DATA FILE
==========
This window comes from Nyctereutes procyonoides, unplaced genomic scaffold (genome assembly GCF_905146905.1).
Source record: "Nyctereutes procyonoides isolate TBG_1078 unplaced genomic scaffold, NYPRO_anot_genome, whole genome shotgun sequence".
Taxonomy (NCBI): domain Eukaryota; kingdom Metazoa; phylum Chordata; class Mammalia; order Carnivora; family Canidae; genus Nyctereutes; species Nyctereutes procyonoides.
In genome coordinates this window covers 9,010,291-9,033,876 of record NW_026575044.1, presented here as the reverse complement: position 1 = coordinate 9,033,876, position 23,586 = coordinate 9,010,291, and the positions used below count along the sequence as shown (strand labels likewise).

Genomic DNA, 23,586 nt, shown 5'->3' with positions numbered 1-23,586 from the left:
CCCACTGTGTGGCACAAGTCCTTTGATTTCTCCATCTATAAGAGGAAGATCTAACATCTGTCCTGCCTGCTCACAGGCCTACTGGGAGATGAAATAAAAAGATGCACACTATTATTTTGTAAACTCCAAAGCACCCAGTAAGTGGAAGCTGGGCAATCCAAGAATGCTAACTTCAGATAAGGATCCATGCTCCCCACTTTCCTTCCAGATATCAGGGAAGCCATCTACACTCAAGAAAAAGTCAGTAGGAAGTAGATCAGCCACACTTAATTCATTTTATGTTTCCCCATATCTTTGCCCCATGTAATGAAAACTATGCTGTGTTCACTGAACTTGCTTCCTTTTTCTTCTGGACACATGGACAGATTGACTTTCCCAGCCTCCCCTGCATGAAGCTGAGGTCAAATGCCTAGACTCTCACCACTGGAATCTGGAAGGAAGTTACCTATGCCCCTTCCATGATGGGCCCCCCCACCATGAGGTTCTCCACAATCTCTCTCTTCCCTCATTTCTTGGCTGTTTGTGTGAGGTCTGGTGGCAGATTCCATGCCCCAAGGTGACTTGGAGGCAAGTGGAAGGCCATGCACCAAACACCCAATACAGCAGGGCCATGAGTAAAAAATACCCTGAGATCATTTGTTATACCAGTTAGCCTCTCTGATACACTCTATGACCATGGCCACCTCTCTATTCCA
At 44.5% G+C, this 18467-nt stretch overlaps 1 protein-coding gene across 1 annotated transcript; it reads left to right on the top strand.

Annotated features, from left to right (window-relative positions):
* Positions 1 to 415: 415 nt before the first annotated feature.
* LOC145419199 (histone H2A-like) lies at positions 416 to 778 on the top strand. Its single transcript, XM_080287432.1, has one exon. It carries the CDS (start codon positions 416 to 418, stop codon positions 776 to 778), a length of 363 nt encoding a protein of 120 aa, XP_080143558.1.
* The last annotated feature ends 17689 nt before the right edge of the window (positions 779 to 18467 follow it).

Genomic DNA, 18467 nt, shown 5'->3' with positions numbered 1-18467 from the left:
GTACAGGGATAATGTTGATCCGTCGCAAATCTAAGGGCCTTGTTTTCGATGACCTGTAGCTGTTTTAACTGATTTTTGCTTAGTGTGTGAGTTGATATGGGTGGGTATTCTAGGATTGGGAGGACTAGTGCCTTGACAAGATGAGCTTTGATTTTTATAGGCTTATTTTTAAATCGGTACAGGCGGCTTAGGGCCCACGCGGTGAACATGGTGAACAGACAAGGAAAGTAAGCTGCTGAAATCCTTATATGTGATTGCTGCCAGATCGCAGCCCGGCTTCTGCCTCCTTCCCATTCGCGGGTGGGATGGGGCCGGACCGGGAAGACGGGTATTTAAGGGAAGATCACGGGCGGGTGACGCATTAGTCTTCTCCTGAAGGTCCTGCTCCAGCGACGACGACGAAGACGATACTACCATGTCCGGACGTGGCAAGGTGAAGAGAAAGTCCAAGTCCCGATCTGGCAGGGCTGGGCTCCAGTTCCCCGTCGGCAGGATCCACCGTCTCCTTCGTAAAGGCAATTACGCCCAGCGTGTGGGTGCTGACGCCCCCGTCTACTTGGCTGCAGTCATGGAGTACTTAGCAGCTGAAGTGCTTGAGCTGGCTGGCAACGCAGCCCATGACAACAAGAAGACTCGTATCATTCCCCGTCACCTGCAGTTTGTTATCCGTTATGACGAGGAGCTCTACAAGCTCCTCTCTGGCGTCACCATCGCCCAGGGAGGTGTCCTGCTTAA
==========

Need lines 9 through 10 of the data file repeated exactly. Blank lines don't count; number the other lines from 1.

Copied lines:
* Positions 1 to 415: 415 nt before the first annotated feature.
* LOC145419199 (histone H2A-like) lies at positions 416 to 778 on the top strand. Its single transcript, XM_080287432.1, has one exon. It carries the CDS (start codon positions 416 to 418, stop codon positions 776 to 778), a length of 363 nt encoding a protein of 120 aa, XP_080143558.1.